Many of you may never venture north of Empire Blvd. Brooklyn's funny that way, particular if you don't bike or own a car. If you live in Flatbush though, it's worth a journey to the north and east of the Botanic Garden. Technically, this is Crown Heights. It's home to some truly beautiful blocks, some hideously scarred post-industrial wasteland blocks, some beautifully scarred post-industrial blocks (check out the "Spice Factory" on Franklin) and a few humble retail corridors. The area is also home to Medgar Evers College, a community-based extension of the CUNY system that has grown quite a bit over the last decade. In recent year's, it built a new state-of-the-art Health and Science building which is quite striking, rising as it does above Bedford Avenue at Crown Street. Not long ago, this important bedrock institution of the neighborhood announced a nearly $20 million plan to create an actual campus where none existed. The plan involves closing Crown Street to traffic, and making a hangout-able landscaped greenspace that looks something like this:
Pretty cool, right? This 4-year college serves predominantly low-income "minority" students, is geared towards providing a leg-up to those wishing to reverse misfortune, was created without precedent BY community groups and leaders during the tumultuous '60s, and has thrived through the many crazy years since. The new space is intended to provide a campus-feel to its thousands of students for generations to come. No brainer! Win-Win! Hurray for our team!!!
But wait, there's more...and it ain't pretty.
Thursday night I had the good fortune to attend the latest meeting of Community Board 9, which for those who don't know covers much of the area east of Prospect Park and north from Clarkson. The way these meetings work: various issues come before the CB as agenda items, placed by the various committees of the Board. Sometimes, as was the case this night, public opinion is requested on a proposal that was made to the City's land use, or ULURP, division of the department of planning. Folks sign up to speak to the agenda. I had been told to brace for a fire-storm on the Crown Street closing idea, and sure enough the place became electric with anger in fairly short order.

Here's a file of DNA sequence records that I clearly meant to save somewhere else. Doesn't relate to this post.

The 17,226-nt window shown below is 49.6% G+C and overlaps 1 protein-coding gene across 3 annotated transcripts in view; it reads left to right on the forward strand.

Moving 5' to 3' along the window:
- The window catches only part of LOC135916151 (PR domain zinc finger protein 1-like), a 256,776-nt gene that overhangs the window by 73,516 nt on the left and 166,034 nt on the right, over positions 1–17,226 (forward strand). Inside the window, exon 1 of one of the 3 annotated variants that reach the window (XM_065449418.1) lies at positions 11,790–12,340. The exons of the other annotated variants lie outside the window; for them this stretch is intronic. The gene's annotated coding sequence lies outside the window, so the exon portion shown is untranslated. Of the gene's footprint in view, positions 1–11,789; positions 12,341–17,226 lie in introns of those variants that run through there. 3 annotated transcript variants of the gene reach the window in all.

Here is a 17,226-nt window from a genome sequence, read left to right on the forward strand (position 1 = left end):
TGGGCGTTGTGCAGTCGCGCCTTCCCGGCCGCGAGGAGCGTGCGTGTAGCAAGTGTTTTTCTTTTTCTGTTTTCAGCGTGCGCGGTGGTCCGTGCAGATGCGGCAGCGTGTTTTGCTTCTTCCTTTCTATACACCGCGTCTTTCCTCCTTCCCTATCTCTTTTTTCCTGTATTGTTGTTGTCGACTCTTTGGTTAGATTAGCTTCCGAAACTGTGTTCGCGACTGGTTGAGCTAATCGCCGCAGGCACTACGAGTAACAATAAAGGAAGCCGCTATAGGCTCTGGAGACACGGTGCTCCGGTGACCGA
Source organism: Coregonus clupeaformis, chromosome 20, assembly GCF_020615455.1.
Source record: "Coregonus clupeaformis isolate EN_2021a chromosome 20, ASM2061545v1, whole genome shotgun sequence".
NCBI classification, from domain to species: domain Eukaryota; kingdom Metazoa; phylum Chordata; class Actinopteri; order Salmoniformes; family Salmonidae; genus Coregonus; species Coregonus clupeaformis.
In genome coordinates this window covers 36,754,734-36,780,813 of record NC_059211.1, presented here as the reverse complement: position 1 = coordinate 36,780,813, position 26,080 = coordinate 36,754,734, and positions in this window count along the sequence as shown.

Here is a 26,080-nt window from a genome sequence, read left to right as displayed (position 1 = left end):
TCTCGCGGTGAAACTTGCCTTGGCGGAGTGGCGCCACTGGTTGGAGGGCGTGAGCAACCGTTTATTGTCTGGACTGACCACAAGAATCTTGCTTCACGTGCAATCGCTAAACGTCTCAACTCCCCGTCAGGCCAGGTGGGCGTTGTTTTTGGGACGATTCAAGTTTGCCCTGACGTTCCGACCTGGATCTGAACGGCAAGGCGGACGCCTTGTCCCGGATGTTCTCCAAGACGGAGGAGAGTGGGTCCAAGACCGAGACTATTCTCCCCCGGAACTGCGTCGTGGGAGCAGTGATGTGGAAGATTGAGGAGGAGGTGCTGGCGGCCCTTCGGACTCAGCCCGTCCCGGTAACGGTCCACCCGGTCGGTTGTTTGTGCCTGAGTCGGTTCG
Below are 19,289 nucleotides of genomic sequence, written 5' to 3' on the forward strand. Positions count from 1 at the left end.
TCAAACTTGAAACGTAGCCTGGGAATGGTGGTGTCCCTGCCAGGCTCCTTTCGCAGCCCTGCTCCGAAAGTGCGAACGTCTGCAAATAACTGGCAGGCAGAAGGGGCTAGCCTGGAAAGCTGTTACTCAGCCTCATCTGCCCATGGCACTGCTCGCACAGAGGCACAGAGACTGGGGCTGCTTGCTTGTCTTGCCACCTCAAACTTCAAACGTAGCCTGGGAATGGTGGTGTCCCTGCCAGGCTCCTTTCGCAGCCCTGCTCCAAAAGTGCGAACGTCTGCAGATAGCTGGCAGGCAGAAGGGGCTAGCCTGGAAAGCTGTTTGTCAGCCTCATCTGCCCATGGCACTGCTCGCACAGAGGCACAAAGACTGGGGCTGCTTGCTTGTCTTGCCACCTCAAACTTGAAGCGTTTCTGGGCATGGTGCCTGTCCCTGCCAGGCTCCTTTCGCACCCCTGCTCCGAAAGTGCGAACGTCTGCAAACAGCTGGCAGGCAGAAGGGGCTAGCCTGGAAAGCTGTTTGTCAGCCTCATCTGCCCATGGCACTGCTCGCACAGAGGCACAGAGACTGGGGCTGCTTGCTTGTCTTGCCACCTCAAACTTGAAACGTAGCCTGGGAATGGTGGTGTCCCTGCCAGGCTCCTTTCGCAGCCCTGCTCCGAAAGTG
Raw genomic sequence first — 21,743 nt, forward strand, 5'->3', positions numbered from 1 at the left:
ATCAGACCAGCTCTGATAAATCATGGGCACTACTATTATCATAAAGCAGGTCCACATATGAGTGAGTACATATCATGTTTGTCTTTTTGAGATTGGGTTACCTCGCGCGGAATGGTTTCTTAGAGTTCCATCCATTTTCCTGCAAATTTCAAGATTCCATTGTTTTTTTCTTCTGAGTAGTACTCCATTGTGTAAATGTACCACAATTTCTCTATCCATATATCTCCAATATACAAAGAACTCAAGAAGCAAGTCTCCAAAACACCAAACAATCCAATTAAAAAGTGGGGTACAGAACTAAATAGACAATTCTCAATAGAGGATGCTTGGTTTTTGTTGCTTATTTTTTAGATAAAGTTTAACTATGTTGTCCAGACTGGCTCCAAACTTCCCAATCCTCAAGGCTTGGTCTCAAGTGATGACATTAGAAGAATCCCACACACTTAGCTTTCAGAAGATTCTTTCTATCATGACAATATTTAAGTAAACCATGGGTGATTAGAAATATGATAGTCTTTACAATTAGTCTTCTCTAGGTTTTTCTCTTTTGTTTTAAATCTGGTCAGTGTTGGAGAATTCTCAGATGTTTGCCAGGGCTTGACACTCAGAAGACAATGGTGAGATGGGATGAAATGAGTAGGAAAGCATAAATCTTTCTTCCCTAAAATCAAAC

It strikes this blogger that something MORE than just the proposed closing of Crown street is at play, judging from the near unanimous vitriol blasted at the project, mostly from longtime residents of Crown street one block to the east. If you haven't been down that block, you really should treat yourself! It's gorgeous, amazing terraced landscaping, beautifully maintained historic houses, olde fashioned lightposts, the whole nine. One would think, and one would be wrong, that residents of this street and other beauties near it, would welcome the addition of well-maintained public greenspace just to their west. One would also think that by closing down that street to traffic, fewer cars from outside would use Crown as a thoroughfare. If you look at a map, or if you drive or bike it yourself, you can see that residents might be inconvenienced by the closing, since they'll now have to take a right or left on Bedford to continue their trip from their homes, where before they could drive all the way through to Washington. However, residents don't see this as a mere inconvenience, and they apparently near-unanimously hate the plan. Most of the speakers said the street closure would cause severe hardship, even suggesting that the intense street-clogging would create toxic conditions for area youth. Although one might assume that street parking would be a concern to these nearby neighbors, one speaker made a point of saying that parking was not the issue at all, and that she and many neighbors had garages or driveways rendering street parking irrelevant. Others refuted the notion that the area needs "greenspace" at all, given the proximity to the Park and Garden. Though I don't think I need to point out that the Garden is not free, so that one's kinda apples to oranges.